Friday, February 18, 2011

The Cold, Dark Night

 Ok, so this is a story I submitted for a writing contest. The reason I did it was to get some practice and to challenge myself. I held off publishing it here because part of the rules was for the story to not be published but since I figured I don't have a snowball's chance in hell of winning I  would submit it to my wonderful readers (all 7 of you). The rules were that is had to be 600 words or less and be able to be read in 180 seconds (you can guess the contest). There were also some other parameters but I'll just let the story stand for itself. Enjoy!

Rumilo Salvetore, AKA “Fat Rummy”, the notorious gangster, sat at the head of the long table in the dimly lit restaurant flanked by ten of his henchmen. The restaurant was empty except for them, a busboy, the maitre d' and Sylvia, Fat Rummy's beautiful, raven haired wife.

Sylvia sat at the end of the table opposite of Fat Rummy. She sat with her elbows on the table staring sadly at her wine glass.

Fat Rummy took a swig from his glass of wine and began to tell one of his terrible jokes. Sylvia despised him and his jokes.

“A priest and a rabbi walk into a bar,” he began. His henchmen leaned in. Sylvia rolled her eyes and sighed and feeling hopeless until she saw the tall man in the dark suit enter the restaurant through the front door.

“And the bartender says, 'You could use a drink', So the priest says...'” , Fat Rummy continued. The henchmen were completely engrossed in the tale.

As Fat Rummy continued the tall man approached the maitre d' who was standing at his podium near the entrance to the restaurant examining the reservation book. He leaned over to the maitre d', whispered into his ear and handed him a folded bill. The maitre d' ceremoniously took the bill, smiled graciously, closed the reservation book, picked up his coat and walked out the front door.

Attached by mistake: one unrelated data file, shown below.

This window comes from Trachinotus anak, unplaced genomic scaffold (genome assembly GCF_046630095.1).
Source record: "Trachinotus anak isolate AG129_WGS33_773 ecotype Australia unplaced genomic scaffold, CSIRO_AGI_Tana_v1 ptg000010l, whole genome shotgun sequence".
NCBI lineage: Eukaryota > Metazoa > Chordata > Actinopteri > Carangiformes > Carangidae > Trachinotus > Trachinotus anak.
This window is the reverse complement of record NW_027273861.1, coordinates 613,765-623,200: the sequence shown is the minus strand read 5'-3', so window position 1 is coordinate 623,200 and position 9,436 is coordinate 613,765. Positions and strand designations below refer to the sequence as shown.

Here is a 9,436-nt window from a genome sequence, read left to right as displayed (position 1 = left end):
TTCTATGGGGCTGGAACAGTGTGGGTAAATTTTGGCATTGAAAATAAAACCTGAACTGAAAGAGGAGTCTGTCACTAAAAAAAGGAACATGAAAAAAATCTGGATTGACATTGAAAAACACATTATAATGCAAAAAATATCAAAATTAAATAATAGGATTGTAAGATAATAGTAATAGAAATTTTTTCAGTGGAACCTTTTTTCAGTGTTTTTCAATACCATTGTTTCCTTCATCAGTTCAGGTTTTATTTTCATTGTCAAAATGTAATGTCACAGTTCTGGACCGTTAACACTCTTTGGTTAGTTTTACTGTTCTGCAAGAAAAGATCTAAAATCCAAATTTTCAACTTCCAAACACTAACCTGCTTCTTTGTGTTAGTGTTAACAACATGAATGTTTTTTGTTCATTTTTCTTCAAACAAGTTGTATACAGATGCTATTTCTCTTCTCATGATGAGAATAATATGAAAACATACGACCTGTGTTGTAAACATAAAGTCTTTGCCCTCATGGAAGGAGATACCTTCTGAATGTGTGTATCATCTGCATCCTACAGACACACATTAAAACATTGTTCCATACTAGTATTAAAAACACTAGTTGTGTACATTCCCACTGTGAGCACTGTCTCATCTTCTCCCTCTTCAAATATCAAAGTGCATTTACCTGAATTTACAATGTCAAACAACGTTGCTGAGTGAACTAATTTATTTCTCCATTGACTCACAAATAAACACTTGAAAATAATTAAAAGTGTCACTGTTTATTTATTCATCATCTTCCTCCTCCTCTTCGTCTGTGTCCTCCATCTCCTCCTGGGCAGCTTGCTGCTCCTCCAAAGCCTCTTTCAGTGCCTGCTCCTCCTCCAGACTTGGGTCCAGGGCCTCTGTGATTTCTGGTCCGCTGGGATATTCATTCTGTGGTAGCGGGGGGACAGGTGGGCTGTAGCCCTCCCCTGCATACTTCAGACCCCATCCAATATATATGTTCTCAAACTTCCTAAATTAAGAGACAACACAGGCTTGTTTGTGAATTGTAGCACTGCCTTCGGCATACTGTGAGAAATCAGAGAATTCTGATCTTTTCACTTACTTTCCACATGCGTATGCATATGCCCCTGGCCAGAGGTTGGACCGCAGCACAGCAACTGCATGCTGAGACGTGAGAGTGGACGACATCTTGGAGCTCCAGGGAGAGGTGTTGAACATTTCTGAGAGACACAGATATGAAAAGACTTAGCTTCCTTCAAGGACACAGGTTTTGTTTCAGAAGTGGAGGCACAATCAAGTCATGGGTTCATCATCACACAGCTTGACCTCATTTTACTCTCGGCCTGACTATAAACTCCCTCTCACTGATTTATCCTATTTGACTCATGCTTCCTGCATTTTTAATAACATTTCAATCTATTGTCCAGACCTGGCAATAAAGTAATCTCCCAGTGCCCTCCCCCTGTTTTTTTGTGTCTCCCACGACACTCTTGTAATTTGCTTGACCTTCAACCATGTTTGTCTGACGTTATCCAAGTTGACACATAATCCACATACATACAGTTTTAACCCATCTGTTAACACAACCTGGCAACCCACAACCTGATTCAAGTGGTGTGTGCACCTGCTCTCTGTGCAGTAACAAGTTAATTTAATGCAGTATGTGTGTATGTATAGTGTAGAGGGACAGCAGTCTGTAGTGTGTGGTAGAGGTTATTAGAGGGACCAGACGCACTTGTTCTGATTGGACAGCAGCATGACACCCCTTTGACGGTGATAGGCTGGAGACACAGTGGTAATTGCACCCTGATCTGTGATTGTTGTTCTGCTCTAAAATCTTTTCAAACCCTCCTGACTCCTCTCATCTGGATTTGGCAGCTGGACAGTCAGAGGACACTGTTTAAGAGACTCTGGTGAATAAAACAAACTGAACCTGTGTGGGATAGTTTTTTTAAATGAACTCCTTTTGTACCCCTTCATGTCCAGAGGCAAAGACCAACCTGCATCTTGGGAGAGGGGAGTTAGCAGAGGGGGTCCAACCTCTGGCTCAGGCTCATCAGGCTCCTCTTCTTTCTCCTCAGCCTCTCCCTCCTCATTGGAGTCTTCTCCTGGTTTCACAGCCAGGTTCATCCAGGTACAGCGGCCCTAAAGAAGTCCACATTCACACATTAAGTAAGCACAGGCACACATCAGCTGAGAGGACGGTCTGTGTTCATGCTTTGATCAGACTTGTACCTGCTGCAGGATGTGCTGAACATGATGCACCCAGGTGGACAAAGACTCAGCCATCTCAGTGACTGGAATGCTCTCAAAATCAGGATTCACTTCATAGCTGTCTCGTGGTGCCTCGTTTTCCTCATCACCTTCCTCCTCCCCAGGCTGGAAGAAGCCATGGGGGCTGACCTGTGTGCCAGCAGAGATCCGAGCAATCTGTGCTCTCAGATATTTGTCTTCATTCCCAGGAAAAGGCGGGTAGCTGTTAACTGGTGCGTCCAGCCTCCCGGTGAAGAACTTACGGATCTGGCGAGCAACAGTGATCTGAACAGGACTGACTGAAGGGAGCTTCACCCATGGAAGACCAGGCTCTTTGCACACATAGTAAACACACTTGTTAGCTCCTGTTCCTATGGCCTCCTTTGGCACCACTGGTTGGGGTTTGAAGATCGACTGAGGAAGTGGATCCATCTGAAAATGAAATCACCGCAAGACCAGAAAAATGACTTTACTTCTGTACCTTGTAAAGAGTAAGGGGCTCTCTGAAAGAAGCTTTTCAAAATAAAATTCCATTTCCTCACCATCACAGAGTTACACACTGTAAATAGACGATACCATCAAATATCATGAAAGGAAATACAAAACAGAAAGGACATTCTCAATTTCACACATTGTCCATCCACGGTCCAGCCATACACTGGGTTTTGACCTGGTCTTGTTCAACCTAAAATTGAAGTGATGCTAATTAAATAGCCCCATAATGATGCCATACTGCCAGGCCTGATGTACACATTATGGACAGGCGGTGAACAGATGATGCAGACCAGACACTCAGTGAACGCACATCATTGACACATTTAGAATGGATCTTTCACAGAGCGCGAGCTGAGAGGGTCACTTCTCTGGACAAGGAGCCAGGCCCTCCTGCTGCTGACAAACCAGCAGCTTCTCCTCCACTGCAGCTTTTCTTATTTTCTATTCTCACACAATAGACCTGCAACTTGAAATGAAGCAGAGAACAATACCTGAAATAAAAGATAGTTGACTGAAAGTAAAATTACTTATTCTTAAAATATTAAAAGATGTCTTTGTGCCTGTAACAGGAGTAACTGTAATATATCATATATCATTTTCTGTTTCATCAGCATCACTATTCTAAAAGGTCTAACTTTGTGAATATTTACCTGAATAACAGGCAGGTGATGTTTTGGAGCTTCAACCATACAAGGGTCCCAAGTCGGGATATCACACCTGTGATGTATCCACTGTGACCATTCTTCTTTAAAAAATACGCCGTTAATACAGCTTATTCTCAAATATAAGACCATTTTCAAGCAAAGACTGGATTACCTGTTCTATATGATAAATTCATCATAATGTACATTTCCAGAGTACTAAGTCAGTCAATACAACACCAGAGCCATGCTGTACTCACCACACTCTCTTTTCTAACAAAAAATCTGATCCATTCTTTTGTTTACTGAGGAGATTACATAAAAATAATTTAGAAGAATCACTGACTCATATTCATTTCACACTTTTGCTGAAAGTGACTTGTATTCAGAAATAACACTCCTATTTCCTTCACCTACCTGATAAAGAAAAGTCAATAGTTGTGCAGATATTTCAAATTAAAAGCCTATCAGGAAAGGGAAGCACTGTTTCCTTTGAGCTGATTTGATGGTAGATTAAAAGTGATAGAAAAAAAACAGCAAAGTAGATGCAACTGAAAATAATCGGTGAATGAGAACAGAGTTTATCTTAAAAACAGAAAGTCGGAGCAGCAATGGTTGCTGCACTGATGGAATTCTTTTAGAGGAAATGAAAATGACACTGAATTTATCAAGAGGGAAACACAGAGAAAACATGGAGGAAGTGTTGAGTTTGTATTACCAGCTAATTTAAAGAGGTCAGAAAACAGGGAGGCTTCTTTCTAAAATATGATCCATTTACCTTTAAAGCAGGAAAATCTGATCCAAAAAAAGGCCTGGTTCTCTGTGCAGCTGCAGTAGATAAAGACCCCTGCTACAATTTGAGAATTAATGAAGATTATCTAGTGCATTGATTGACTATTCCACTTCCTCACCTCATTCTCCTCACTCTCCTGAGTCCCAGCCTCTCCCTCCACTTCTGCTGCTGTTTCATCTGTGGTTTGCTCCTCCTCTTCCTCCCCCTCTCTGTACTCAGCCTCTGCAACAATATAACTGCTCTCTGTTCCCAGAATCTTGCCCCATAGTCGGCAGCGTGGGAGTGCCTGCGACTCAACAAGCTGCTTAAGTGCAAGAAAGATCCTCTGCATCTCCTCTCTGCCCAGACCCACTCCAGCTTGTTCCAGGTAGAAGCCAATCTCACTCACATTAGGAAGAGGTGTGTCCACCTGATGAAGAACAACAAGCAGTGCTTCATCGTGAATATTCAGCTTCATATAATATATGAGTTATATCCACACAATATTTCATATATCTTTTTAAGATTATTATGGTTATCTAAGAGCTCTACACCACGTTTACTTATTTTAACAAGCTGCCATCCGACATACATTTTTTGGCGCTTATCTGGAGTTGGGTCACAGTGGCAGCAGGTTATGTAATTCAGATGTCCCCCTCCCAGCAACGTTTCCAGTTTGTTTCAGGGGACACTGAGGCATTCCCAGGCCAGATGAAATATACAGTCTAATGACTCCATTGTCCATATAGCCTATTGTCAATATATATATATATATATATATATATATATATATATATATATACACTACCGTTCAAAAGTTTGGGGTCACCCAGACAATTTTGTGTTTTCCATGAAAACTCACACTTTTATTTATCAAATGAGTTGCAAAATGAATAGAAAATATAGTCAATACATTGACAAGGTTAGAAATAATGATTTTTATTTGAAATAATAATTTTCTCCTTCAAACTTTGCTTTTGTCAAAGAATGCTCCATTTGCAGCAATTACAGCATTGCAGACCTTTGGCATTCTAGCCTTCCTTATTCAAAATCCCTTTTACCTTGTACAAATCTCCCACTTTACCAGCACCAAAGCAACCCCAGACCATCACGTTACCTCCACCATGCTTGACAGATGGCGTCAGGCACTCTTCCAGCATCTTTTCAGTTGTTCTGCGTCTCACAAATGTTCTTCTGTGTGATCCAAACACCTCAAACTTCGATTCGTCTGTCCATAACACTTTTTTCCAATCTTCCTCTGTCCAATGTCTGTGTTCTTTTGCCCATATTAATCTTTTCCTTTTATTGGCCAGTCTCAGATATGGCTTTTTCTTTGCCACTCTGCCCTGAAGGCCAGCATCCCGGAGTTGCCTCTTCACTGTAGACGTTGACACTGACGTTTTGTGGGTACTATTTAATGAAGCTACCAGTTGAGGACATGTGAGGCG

Sylvia could feel the rush of excitement in her chest, her eyes wide as she watched the tall man make is way across the room. He was her ticket to freedom, her chance for a new life. Play it cool Sylvia, she thought. She has to act shocked when it happens, scared, sad. She will have to play the grieving widow. This she can do.

“Then the priest says, 'What poodle?...'” The anticipation was so intense that they didn't even notice the tall man in the restaurant making his way to the busboy, handing him a folded bill and nodding towards the door. The plan was going just as Sylvia imagined it. In a few minutes she would be rid this fat oaf and his henchmen.

Fat Rummy reached into his coat pocket and pulled out a cigar, chewed off the end and spit it onto his empty plate sitting in front of him as was tradition before delivering his punchlines.

“And the rabbi says, 'I know one thing, that sure ain't kosher!'”

The henchmen exploded with laughter, slamming their hands on the table. Sylvia didn't seem to notice. Her whole body stiffened as the tall man, almost out of nowhere, was now standing right next to Fat Rummy's chair.

Fat Rummy searched through his pockets for a lighter ignoring the tall man standing next to him that had reached inside his coat and pulled out a metal object and held it next to Fat Rummy's face.


The tall man lit Fat Rummy's cigar.

“Mr. Bortelli!” Fat Rummy said, “Where have you been? You missed my joke! You know Sylvia right?”, He motioned towards his Sylvia who was in utter shock. She shook and her eyes filled with tears.

“Sylvia darling, Mr. Bortelli will be escorting you home this evening.”. Fat Rummy's henchmen all turned and looked at Sylvia who was now crying. They knew. They all knew.

The tall man reached under Sylvia's arm and escorted her out of the restaurant. As he did Sylvia suddenly felt relieved that it would all be over soon as she was led into the cold, dark night.

Monday, January 3, 2011

Story From My Past #1: How I Learned to Play Yahoo! Hearts